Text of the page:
“From the telematics data processed,” reads the Geotab website, “we have gained insight into how real-world conditions influence the battery health of electric vehicles, providing aggregated average degradation data for 21 distinct vehicle models, representing 64 makes, models and years.”

In their data, Chevy’s LG batteries were the absolute best in terms of degradation, losing 0 (zero) capacity after a year of use. That’s better than Tesla, better than BMW, and worlds ahead of the Mitsubishi Outlander PHEV (the worst of the bunch, losing 4.1 percent of battery capacity after just one year).

That kind of performance is, in a word, expensive. That’s why this recall is such a big deal, in the end: Because it is costing someone billions of dollars, and all to solve a problem that seems like it might be imaginary, assuming the percentages are to be believed.

But people don’t believe things they don’t understand, do they? And people – especially Americansdo not understand fractions. As such, when you tell someone that 0.07 percent of gas cars vs. 0.006 of Chevy Bolts are catching on fire? Jesus. Look at all those zeroes! That must be bad news for EVs!

Not you, though. You’re the Best and Brightest, and some of you might just be thinking about getting an EV. If you are, you’d be insane not to waltz into your nearest dealership with your phone open to an article about the Bolt fires and drive down the price to something acceptable. The older the better, in this case, because you don’t care about what your range is today. After all, you’ll be getting a brand new, super-expensive battery in just a few months’ time – and your Bolt will literally be good as new after that. That’s my take, anyway. I invite you to scroll on down to the comments section and let us know yours.

Disclaimer – This is not advice. In fact, this is a Wendy’s Drive-thru, and if you buy a Chevy Bolt based on anything written here and it happens to burn your house down that is fully on you.

[Image: Chevrolet/GM]

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3 of 51 comments
  • Socrates77 Socrates77 on Sep 07, 2021

    Hell no, If can't afford a used model 3 then I get a used rav4 hybrid. Bolts are cheap made won't last 100k miles. If it doesn't catch fire first.

    • 28-Cars-Later 28-Cars-Later on Sep 07, 2021

      "If can’t afford a used model 3 then I get a used rav4 hybrid." Which is going to cost around much as an used Model 3.

  • Phillip Phillip on Jan 03, 2023

    I seem to recall Ford motor company recalling nearly 3 million trucks and SUV’s because They were catching fire in people’s garages and burning their houses down. That’s a lot of gasoline powered vehicles. I don’t know the percentage of vehicles that caught fire but the news was showing photos and videos of people’s homes burned down, stories of people having died in their sleep due to the fires. Ford happens to be number 1 in truck sales and this didn’t affect the number of people waltzing into their local ford dealerships to purchase a truck or SUV. As a side note, cellphones have exploded in people’s pockets and test we all still buy these things regularly. The comment “If it doesn’t catch fire first” is a bit of an exaggeration when so few of them actually caught fire. I would totally buy one if it we’re practically for me and my family.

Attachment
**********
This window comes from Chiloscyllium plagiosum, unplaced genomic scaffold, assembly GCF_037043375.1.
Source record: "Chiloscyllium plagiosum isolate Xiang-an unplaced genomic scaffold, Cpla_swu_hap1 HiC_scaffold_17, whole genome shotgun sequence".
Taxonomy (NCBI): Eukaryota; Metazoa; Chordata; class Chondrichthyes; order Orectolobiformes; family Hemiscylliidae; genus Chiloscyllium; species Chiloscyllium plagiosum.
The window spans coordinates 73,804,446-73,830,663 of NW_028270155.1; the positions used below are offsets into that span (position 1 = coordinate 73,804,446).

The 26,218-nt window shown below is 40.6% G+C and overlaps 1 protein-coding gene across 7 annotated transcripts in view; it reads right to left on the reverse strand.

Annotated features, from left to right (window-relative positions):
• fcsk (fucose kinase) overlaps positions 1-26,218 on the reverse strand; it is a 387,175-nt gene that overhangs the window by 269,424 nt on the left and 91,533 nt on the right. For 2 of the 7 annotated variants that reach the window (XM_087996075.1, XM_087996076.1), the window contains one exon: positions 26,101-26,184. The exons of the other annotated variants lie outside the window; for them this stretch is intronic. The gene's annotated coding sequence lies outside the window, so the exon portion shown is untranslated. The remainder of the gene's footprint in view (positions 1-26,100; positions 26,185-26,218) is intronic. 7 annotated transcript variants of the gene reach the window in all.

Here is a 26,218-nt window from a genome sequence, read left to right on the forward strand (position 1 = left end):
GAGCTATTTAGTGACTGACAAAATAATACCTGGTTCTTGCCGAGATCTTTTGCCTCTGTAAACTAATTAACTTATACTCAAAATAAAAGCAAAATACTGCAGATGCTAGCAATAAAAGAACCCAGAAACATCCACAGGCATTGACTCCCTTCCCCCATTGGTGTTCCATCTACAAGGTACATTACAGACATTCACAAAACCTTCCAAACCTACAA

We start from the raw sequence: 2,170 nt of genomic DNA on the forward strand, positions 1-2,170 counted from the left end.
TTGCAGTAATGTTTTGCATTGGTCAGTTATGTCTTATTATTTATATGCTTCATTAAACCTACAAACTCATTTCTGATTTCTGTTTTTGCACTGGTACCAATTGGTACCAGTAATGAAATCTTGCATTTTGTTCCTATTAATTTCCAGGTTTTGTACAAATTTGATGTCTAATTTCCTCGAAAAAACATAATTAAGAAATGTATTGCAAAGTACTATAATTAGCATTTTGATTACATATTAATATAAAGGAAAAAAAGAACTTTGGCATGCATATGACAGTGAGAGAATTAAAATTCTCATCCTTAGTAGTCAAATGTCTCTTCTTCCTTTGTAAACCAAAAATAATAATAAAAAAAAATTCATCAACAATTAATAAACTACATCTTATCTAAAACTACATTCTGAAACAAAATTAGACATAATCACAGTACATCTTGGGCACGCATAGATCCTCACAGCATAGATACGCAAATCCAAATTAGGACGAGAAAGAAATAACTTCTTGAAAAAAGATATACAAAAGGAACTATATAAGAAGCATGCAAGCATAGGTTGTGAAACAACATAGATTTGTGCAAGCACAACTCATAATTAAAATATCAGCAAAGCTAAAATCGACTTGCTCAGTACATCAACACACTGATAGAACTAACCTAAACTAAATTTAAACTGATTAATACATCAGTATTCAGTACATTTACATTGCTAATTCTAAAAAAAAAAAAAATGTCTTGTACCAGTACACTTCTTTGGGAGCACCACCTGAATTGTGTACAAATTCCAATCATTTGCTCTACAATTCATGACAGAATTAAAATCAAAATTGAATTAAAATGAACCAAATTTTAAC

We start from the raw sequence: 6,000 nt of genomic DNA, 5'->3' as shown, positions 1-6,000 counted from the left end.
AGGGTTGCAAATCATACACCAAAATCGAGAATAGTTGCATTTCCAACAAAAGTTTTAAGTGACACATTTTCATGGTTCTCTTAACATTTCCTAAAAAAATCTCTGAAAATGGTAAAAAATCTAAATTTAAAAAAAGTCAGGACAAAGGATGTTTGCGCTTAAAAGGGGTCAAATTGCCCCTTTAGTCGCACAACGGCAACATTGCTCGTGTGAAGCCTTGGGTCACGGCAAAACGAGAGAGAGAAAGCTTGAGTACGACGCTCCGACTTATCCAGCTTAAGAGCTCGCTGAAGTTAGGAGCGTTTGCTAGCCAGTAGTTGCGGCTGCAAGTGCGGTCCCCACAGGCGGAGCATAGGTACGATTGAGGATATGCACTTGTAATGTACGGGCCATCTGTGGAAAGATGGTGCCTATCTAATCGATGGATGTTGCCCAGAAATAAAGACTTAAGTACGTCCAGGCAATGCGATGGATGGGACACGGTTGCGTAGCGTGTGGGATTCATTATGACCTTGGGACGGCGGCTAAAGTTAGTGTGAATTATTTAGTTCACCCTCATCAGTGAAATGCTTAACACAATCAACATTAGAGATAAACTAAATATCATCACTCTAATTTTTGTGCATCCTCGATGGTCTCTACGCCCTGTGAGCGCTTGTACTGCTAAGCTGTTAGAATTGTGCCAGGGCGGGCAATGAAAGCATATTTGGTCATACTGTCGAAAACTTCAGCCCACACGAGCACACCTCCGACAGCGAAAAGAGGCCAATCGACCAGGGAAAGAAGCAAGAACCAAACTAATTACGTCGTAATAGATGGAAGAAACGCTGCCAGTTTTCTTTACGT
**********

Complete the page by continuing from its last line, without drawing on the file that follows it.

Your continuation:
• Akear Lets be honest, Lucid will not be around in five years. It does not matter that it is probably the world's best EV sedan. Lucid's manufacturing and marketing is a complete mess. The truth is most EV companies are going under within the decade.
  • Peeryog OK , my fault. But there were a number of inadvertent scatalogical references in the original post. To which, having the intellectual maturity of a 12 year old boy, I snickered.
  • Ajla People that buy a new Silverado or Sierra without a V8 are like the people that get salmon at Peter Luger.
  • MKizzy The Mazda 6 wagon needs to be brought here pronto. Sexy looks aside, it would look less out of place in Mazda's CUV lineup vs the sedan, and since Mazda wants to go "premium," wagon customers tend to be the most affluent (if Daimer-Benz is to be believed). My second choice is the attractive Hyundai i40 wagon, which would replace the defunct VW Sportwagon in the small/mid size wagon niche.
  • Carlson Fan GM needs new leadership. A 9000lb off-road vehicle???? Don't get that thing stuck in a remote area.Imagine if they had brought back the iconic K5 Blazer name and built something to compete with the Wrangler like Ford did with the Bronco. They could have offered that with an electric power train in addition to the gas models. Ford may have some quality issues right now but whoever is steering that ship knows what they are doing. The Bronco & Maverick where both brilliant ideas.